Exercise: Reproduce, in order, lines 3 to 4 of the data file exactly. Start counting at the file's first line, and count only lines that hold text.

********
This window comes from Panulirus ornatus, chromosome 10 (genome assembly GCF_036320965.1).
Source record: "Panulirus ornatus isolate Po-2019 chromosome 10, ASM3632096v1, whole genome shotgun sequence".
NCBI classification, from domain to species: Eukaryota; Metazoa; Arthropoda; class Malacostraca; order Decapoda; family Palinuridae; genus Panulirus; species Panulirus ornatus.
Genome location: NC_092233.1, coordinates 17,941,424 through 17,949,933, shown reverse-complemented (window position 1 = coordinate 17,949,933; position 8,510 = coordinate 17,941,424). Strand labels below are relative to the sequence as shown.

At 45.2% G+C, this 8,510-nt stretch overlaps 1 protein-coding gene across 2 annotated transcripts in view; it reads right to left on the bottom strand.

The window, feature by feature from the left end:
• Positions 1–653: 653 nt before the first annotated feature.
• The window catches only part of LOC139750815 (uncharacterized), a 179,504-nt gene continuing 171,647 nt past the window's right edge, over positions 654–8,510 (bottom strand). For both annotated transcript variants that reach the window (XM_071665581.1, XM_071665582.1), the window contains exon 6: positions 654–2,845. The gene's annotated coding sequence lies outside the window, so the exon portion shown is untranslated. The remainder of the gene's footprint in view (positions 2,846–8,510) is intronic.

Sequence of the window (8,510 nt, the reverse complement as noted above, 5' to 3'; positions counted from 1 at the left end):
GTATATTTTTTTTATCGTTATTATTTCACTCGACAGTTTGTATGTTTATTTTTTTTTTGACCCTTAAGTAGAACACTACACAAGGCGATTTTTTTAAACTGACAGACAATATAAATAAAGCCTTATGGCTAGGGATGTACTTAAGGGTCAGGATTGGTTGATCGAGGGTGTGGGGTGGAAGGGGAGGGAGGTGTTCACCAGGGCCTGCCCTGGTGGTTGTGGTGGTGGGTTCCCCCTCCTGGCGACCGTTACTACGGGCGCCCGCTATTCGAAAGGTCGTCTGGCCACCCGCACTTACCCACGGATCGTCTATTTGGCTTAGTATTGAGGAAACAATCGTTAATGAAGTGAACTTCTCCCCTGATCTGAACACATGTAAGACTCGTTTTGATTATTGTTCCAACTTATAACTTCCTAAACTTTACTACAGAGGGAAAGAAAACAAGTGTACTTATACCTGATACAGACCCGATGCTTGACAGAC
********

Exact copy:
NCBI classification, from domain to species: Eukaryota; Metazoa; Arthropoda; class Malacostraca; order Decapoda; family Palinuridae; genus Panulirus; species Panulirus ornatus.
Genome location: NC_092233.1, coordinates 17,941,424 through 17,949,933, shown reverse-complemented (window position 1 = coordinate 17,949,933; position 8,510 = coordinate 17,941,424). Strand labels below are relative to the sequence as shown.